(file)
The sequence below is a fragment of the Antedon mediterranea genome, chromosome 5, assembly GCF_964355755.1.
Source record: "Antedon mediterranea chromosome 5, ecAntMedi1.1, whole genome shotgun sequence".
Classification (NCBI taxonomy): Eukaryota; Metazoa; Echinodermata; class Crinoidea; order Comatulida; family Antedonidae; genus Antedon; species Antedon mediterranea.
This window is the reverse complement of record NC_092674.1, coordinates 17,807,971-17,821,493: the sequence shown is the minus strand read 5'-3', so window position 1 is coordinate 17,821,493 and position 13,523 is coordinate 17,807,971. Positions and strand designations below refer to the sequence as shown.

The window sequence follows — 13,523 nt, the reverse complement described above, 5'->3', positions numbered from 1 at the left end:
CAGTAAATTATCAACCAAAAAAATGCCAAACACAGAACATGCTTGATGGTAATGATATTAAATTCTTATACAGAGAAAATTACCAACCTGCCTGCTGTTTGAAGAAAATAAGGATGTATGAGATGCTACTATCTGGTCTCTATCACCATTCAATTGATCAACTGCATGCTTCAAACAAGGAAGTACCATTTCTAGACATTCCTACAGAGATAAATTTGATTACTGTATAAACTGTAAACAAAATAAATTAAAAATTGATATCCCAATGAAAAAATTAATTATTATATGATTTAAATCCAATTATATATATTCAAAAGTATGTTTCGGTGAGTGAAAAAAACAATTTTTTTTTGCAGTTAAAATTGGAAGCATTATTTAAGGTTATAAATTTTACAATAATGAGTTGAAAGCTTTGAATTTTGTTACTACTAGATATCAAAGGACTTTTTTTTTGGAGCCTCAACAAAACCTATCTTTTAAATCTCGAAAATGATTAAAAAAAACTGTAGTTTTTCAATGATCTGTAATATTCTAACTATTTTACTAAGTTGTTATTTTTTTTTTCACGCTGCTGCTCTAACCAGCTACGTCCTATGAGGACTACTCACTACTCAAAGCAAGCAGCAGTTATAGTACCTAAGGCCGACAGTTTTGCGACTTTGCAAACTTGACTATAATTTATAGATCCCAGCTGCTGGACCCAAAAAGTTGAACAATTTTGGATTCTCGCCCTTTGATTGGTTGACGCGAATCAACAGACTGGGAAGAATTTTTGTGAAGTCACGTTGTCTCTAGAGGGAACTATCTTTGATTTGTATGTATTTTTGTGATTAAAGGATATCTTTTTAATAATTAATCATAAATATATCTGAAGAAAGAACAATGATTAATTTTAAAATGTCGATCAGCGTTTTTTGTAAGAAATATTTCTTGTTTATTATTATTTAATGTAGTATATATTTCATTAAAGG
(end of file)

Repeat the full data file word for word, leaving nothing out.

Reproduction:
The sequence below is a fragment of the Antedon mediterranea genome, chromosome 5, assembly GCF_964355755.1.
Source record: "Antedon mediterranea chromosome 5, ecAntMedi1.1, whole genome shotgun sequence".
Classification (NCBI taxonomy): Eukaryota; Metazoa; Echinodermata; class Crinoidea; order Comatulida; family Antedonidae; genus Antedon; species Antedon mediterranea.
This window is the reverse complement of record NC_092674.1, coordinates 17,807,971-17,821,493: the sequence shown is the minus strand read 5'-3', so window position 1 is coordinate 17,821,493 and position 13,523 is coordinate 17,807,971. Positions and strand designations below refer to the sequence as shown.

The window sequence follows — 13,523 nt, the reverse complement described above, 5'->3', positions numbered from 1 at the left end:
CAGTAAATTATCAACCAAAAAAATGCCAAACACAGAACATGCTTGATGGTAATGATATTAAATTCTTATACAGAGAAAATTACCAACCTGCCTGCTGTTTGAAGAAAATAAGGATGTATGAGATGCTACTATCTGGTCTCTATCACCATTCAATTGATCAACTGCATGCTTCAAACAAGGAAGTACCATTTCTAGACATTCCTACAGAGATAAATTTGATTACTGTATAAACTGTAAACAAAATAAATTAAAAATTGATATCCCAATGAAAAAATTAATTATTATATGATTTAAATCCAATTATATATATTCAAAAGTATGTTTCGGTGAGTGAAAAAAACAATTTTTTTTTGCAGTTAAAATTGGAAGCATTATTTAAGGTTATAAATTTTACAATAATGAGTTGAAAGCTTTGAATTTTGTTACTACTAGATATCAAAGGACTTTTTTTTTGGAGCCTCAACAAAACCTATCTTTTAAATCTCGAAAATGATTAAAAAAAACTGTAGTTTTTCAATGATCTGTAATATTCTAACTATTTTACTAAGTTGTTATTTTTTTTTTCACGCTGCTGCTCTAACCAGCTACGTCCTATGAGGACTACTCACTACTCAAAGCAAGCAGCAGTTATAGTACCTAAGGCCGACAGTTTTGCGACTTTGCAAACTTGACTATAATTTATAGATCCCAGCTGCTGGACCCAAAAAGTTGAACAATTTTGGATTCTCGCCCTTTGATTGGTTGACGCGAATCAACAGACTGGGAAGAATTTTTGTGAAGTCACGTTGTCTCTAGAGGGAACTATCTTTGATTTGTATGTATTTTTGTGATTAAAGGATATCTTTTTAATAATTAATCATAAATATATCTGAAGAAAGAACAATGATTAATTTTAAAATGTCGATCAGCGTTTTTTGTAAGAAATATTTCTTGTTTATTATTATTTAATGTAGTATATATTTCATTAAAGG